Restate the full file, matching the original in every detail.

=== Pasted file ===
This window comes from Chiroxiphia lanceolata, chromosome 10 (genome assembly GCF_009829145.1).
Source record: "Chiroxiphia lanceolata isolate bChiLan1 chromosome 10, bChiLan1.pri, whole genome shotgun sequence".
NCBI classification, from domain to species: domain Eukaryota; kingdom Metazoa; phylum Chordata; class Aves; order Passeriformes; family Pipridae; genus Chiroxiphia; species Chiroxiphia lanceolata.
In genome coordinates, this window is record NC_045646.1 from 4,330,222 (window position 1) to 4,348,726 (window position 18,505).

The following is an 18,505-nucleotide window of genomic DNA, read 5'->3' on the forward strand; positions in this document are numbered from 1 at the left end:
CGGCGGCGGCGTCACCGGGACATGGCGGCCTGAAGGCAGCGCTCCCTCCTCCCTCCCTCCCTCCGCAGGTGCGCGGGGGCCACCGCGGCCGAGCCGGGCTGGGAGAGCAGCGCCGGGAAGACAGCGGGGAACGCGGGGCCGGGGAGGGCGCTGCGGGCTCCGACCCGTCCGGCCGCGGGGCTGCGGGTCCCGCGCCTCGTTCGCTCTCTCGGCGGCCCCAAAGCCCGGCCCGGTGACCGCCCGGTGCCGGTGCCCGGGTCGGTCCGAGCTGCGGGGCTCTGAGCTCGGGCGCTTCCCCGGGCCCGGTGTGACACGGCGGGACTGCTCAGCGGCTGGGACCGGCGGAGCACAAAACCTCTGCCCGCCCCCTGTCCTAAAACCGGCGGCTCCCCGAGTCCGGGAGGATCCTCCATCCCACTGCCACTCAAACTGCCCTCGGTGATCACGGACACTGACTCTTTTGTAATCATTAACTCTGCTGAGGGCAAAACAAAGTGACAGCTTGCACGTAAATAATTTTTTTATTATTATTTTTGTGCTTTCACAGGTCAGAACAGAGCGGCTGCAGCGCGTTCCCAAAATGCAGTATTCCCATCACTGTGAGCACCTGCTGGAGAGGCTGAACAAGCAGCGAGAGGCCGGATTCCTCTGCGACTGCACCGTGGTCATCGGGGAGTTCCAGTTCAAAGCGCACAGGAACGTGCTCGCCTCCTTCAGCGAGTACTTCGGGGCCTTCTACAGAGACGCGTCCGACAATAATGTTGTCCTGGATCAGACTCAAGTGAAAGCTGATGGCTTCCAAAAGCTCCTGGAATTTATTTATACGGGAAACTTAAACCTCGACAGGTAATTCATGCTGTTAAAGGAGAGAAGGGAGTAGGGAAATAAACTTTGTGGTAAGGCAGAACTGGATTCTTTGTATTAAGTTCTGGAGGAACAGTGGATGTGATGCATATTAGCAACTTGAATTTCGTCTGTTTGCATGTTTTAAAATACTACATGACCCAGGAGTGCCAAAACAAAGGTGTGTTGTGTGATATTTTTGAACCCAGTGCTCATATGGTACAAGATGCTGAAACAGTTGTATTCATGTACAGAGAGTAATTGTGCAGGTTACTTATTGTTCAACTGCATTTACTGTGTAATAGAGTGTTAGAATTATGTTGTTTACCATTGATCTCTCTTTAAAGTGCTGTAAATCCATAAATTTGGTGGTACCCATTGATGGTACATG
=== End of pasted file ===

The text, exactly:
This window comes from Chiroxiphia lanceolata, chromosome 10 (genome assembly GCF_009829145.1).
Source record: "Chiroxiphia lanceolata isolate bChiLan1 chromosome 10, bChiLan1.pri, whole genome shotgun sequence".
NCBI classification, from domain to species: domain Eukaryota; kingdom Metazoa; phylum Chordata; class Aves; order Passeriformes; family Pipridae; genus Chiroxiphia; species Chiroxiphia lanceolata.
In genome coordinates, this window is record NC_045646.1 from 4,330,222 (window position 1) to 4,348,726 (window position 18,505).

The following is an 18,505-nucleotide window of genomic DNA, read 5'->3' on the forward strand; positions in this document are numbered from 1 at the left end:
CGGCGGCGGCGTCACCGGGACATGGCGGCCTGAAGGCAGCGCTCCCTCCTCCCTCCCTCCCTCCGCAGGTGCGCGGGGGCCACCGCGGCCGAGCCGGGCTGGGAGAGCAGCGCCGGGAAGACAGCGGGGAACGCGGGGCCGGGGAGGGCGCTGCGGGCTCCGACCCGTCCGGCCGCGGGGCTGCGGGTCCCGCGCCTCGTTCGCTCTCTCGGCGGCCCCAAAGCCCGGCCCGGTGACCGCCCGGTGCCGGTGCCCGGGTCGGTCCGAGCTGCGGGGCTCTGAGCTCGGGCGCTTCCCCGGGCCCGGTGTGACACGGCGGGACTGCTCAGCGGCTGGGACCGGCGGAGCACAAAACCTCTGCCCGCCCCCTGTCCTAAAACCGGCGGCTCCCCGAGTCCGGGAGGATCCTCCATCCCACTGCCACTCAAACTGCCCTCGGTGATCACGGACACTGACTCTTTTGTAATCATTAACTCTGCTGAGGGCAAAACAAAGTGACAGCTTGCACGTAAATAATTTTTTTATTATTATTTTTGTGCTTTCACAGGTCAGAACAGAGCGGCTGCAGCGCGTTCCCAAAATGCAGTATTCCCATCACTGTGAGCACCTGCTGGAGAGGCTGAACAAGCAGCGAGAGGCCGGATTCCTCTGCGACTGCACCGTGGTCATCGGGGAGTTCCAGTTCAAAGCGCACAGGAACGTGCTCGCCTCCTTCAGCGAGTACTTCGGGGCCTTCTACAGAGACGCGTCCGACAATAATGTTGTCCTGGATCAGACTCAAGTGAAAGCTGATGGCTTCCAAAAGCTCCTGGAATTTATTTATACGGGAAACTTAAACCTCGACAGGTAATTCATGCTGTTAAAGGAGAGAAGGGAGTAGGGAAATAAACTTTGTGGTAAGGCAGAACTGGATTCTTTGTATTAAGTTCTGGAGGAACAGTGGATGTGATGCATATTAGCAACTTGAATTTCGTCTGTTTGCATGTTTTAAAATACTACATGACCCAGGAGTGCCAAAACAAAGGTGTGTTGTGTGATATTTTTGAACCCAGTGCTCATATGGTACAAGATGCTGAAACAGTTGTATTCATGTACAGAGAGTAATTGTGCAGGTTACTTATTGTTCAACTGCATTTACTGTGTAATAGAGTGTTAGAATTATGTTGTTTACCATTGATCTCTCTTTAAAGTGCTGTAAATCCATAAATTTGGTGGTACCCATTGATGGTACATG